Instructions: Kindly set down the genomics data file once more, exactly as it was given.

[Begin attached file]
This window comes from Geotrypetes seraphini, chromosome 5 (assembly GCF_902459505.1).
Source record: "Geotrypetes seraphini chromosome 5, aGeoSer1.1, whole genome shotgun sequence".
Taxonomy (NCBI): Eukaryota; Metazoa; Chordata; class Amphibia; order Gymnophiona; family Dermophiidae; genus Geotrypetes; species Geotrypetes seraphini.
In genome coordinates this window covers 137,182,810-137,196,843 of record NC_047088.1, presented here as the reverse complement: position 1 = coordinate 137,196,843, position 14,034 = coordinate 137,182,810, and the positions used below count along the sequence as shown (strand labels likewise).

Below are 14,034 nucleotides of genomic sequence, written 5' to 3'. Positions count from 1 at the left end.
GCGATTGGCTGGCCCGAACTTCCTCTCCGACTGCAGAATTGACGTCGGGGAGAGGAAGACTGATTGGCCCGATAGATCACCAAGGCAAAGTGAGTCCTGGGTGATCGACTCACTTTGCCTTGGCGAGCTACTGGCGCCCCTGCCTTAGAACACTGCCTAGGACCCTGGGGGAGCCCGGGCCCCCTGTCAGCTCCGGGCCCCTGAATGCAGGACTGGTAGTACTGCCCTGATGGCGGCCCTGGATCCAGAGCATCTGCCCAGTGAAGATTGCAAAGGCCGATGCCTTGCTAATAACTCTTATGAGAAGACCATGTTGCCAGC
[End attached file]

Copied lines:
This window comes from Geotrypetes seraphini, chromosome 5 (assembly GCF_902459505.1).
Source record: "Geotrypetes seraphini chromosome 5, aGeoSer1.1, whole genome shotgun sequence".
Taxonomy (NCBI): Eukaryota; Metazoa; Chordata; class Amphibia; order Gymnophiona; family Dermophiidae; genus Geotrypetes; species Geotrypetes seraphini.
In genome coordinates this window covers 137,182,810-137,196,843 of record NC_047088.1, presented here as the reverse complement: position 1 = coordinate 137,196,843, position 14,034 = coordinate 137,182,810, and the positions used below count along the sequence as shown (strand labels likewise).

Below are 14,034 nucleotides of genomic sequence, written 5' to 3'. Positions count from 1 at the left end.
GCGATTGGCTGGCCCGAACTTCCTCTCCGACTGCAGAATTGACGTCGGGGAGAGGAAGACTGATTGGCCCGATAGATCACCAAGGCAAAGTGAGTCCTGGGTGATCGACTCACTTTGCCTTGGCGAGCTACTGGCGCCCCTGCCTTAGAACACTGCCTAGGACCCTGGGGGAGCCCGGGCCCCCTGTCAGCTCCGGGCCCCTGAATGCAGGACTGGTAGTACTGCCCTGATGGCGGCCCTGGATCCAGAGCATCTGCCCAGTGAAGATTGCAAAGGCCGATGCCTTGCTAATAACTCTTATGAGAAGACCATGTTGCCAGC